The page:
The Equal Employment Opportunity Commission (EEOC) investigates charges of unlawful discrimination and conducts an investigation into the allegations and the employer’s response. After assessing the evidence, the EEOC sometimes issues a Letter of Determination that there is reasonable cause to believe that a company discriminated against the charging party (employee) in violation of Title VII. In the Letter of Determination, the EEOC will attempt to resolve the case through a written conciliation agreement. The Conciliation Agreement is a settlement of the case and contains a list of required actions that the employer must take to eliminate the alleged unlawful practices. An employer is typically given seven (7) days to inform the EEOC if it wishes to participate in conciliation. We examined a recently proposed Conciliation Agreement and here are the EEOC requirements.
Can an employer decline conciliation? Yes, if the employer declines conciliation or the EEOC investigator is unable to secure a settlement acceptable to the Commission, the EEOC will advise the complaining party and employer about the court enforcement alternative and will issue a “Right to Sue” letter to the employee.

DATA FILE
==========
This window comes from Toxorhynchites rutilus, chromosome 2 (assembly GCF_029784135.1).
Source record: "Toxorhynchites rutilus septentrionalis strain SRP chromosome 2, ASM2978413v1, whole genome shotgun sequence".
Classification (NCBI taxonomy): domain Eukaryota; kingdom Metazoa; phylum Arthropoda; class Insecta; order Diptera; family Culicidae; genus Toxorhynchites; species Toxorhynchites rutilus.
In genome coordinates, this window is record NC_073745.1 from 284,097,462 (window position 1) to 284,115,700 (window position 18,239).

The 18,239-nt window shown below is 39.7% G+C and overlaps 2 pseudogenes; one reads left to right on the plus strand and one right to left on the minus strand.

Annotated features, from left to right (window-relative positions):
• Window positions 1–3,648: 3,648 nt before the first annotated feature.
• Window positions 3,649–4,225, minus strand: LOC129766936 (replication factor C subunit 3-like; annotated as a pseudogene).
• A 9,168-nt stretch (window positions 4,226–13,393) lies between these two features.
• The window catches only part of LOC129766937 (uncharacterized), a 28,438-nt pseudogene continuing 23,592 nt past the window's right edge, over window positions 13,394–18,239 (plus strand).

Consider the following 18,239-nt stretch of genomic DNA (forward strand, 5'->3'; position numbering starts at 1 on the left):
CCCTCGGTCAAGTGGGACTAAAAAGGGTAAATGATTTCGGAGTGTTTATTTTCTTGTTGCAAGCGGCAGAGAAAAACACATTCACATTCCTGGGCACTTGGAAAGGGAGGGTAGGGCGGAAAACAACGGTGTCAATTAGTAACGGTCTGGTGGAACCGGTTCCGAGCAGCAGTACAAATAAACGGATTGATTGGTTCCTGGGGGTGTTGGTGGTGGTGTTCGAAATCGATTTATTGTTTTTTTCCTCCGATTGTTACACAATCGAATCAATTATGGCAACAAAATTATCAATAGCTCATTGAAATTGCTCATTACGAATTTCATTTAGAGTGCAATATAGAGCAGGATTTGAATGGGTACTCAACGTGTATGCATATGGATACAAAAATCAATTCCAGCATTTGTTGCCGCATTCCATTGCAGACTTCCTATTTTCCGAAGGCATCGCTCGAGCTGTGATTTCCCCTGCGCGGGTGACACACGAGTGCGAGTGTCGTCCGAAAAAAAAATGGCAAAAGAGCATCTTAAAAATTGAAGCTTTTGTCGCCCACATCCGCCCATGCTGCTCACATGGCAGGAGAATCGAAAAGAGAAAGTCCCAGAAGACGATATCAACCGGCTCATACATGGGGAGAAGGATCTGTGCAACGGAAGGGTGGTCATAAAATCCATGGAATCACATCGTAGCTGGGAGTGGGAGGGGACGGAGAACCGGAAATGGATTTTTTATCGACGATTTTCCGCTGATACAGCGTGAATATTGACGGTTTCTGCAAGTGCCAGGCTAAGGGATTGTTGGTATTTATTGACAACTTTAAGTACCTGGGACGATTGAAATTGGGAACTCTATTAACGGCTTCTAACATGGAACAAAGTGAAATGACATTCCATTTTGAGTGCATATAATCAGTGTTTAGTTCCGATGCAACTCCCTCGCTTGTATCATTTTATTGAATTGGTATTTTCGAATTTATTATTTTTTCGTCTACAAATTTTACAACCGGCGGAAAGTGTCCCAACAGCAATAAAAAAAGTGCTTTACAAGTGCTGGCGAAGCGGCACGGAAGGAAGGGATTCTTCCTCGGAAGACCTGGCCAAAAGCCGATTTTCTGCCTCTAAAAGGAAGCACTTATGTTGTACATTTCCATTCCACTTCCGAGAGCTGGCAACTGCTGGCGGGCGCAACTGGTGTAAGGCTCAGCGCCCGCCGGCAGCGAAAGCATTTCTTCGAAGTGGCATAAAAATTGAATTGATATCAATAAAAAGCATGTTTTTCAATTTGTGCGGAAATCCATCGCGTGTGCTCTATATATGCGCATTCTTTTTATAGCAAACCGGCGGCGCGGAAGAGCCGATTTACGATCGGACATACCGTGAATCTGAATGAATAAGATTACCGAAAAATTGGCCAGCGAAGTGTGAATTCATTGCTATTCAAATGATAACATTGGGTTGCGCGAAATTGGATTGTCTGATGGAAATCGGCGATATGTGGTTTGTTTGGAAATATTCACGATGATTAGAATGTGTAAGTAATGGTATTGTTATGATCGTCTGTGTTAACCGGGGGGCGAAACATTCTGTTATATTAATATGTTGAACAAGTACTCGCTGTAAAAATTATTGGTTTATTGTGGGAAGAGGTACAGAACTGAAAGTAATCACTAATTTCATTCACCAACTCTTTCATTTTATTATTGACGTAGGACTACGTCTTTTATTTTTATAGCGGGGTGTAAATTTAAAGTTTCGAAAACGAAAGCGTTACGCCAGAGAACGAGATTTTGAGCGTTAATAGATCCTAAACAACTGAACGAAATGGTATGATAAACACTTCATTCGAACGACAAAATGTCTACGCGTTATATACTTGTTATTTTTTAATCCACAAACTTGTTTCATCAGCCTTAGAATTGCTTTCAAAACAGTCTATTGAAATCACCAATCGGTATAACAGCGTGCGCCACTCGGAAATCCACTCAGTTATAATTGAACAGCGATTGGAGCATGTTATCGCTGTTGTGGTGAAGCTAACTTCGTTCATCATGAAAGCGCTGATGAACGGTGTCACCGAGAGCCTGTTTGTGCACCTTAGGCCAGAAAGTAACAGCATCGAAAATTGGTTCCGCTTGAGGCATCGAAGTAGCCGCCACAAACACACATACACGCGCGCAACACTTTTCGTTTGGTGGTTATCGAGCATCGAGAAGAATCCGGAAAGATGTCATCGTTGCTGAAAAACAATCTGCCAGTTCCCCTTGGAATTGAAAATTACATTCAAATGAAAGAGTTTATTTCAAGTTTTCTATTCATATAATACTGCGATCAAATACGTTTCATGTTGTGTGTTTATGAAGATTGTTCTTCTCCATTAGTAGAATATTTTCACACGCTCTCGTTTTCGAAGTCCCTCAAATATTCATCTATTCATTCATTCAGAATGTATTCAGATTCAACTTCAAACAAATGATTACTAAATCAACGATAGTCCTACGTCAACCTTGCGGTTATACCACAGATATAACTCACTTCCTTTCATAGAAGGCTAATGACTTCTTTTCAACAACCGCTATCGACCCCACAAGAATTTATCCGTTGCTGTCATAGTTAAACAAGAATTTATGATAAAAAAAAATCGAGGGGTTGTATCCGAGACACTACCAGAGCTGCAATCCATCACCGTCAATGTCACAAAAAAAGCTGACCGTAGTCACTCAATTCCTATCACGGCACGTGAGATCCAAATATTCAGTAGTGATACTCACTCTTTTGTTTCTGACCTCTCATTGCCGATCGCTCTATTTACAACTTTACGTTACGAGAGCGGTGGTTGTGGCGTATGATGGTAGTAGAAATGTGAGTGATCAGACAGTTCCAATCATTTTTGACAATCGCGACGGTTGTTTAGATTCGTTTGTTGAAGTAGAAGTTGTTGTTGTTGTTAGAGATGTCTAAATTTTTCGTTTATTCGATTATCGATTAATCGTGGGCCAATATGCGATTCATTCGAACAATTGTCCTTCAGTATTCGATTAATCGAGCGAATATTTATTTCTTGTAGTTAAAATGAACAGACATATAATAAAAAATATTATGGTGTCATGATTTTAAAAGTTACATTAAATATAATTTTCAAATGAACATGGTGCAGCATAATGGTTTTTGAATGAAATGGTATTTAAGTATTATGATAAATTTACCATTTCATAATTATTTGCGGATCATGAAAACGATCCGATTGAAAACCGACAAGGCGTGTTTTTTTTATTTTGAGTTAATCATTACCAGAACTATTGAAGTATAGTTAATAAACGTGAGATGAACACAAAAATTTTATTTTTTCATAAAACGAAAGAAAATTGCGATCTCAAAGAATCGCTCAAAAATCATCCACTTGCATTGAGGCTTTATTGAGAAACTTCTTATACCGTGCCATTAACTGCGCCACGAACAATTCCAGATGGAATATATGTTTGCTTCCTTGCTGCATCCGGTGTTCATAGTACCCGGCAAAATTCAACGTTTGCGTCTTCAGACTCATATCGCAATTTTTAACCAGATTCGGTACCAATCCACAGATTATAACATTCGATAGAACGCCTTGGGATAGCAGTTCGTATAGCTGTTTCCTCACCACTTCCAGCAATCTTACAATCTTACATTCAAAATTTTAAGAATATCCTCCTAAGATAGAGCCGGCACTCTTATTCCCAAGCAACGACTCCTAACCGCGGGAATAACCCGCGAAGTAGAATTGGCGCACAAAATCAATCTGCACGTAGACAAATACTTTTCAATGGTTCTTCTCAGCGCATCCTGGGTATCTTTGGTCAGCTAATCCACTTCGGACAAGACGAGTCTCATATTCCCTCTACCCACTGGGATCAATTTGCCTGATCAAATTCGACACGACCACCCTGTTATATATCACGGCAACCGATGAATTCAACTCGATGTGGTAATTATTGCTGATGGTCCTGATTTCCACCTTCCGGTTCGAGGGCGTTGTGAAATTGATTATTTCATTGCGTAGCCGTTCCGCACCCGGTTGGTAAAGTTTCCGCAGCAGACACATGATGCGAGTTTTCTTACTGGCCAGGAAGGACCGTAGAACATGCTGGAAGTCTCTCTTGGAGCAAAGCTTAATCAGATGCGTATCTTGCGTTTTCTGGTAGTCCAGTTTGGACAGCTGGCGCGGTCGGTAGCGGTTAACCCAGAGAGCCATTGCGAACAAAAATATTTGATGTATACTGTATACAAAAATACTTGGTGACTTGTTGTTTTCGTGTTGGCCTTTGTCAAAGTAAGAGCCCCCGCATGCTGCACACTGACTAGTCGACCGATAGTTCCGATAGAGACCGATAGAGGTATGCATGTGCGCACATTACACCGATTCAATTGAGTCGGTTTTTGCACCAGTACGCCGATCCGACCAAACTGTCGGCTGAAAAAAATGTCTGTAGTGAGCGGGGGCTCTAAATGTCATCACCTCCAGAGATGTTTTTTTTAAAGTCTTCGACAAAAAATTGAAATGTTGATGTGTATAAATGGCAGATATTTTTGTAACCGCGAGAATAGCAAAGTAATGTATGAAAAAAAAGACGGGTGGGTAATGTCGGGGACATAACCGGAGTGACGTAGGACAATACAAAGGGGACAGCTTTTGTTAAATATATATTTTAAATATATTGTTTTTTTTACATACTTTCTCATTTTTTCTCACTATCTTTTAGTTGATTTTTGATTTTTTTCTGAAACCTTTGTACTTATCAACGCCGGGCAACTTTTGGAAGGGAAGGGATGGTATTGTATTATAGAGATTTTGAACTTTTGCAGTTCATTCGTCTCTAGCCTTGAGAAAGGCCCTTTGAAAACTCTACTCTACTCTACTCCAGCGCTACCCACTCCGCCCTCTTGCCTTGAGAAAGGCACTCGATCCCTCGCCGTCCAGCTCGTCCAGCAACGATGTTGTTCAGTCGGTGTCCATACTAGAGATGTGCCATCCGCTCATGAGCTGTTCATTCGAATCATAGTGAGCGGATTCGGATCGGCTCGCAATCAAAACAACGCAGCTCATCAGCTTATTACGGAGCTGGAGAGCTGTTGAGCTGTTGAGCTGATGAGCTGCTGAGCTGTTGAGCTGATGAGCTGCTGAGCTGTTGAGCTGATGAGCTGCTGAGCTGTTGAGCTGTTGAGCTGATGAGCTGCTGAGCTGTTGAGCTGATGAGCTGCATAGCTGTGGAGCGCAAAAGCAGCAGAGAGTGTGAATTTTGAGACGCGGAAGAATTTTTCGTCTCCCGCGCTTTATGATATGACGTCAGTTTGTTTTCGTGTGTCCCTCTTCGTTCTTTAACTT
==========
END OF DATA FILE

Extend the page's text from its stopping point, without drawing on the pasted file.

Here are the EEOC requirements from the Conciliation Agreement:
- Five year agreement.
- Dollar amount for settlement.
- Retain a subject matter expert to conduct yearly training to employees about Title VII (live and in person) – for 5 years
- Retain subject matter expert to conduct yearly training to management and HR employees (live and in person) – for 5 years. Specific recommendations for training content.
- Implement an Anti-Discrimination policy that contains specific content including language about: (1) clear complaint process, (2) identifies individuals to receive complaints, (3) prompt, impartial investigations, (4) examples of prohibited conduct, (5) no tolerance for prohibited conduct, (6) protection from retaliation, (7) confidentiality protection, (8) appropriate disciplinary action for violations, (9) managers required to escalate complaints of harassment, and (10) retaliation that is substantiated will result in discipline.
- Adopt a policy to hold supervisors accountable for compliance with EEOC policies and procedures.
- Maintain recordkeeping procedure for tracking discrimination, harassment and retaliation complaints.
- Submit an annual report to the EEOC regarding various actions under the Conciliation Agreement, including information about complaints, investigations and company responses.
- Display the EEOC poster in a location accessible to employees and applicants.
in 2021, there were only 111 successful conciliation agreements (0.5% of cases), down from 377 (1% of cases). The Trump Administration had proposed new conciliation regulations in 2021, designed to make conciliation more transparent and require the EEOC to disclose facts known to the EEOC. Before it took effect, President Biden signed a joint resolution eliminating the new rules and declared that the “onerous and rigid new procedures,” would increase the risk of retaliation against workers who file complaints or participate in discrimination investigation.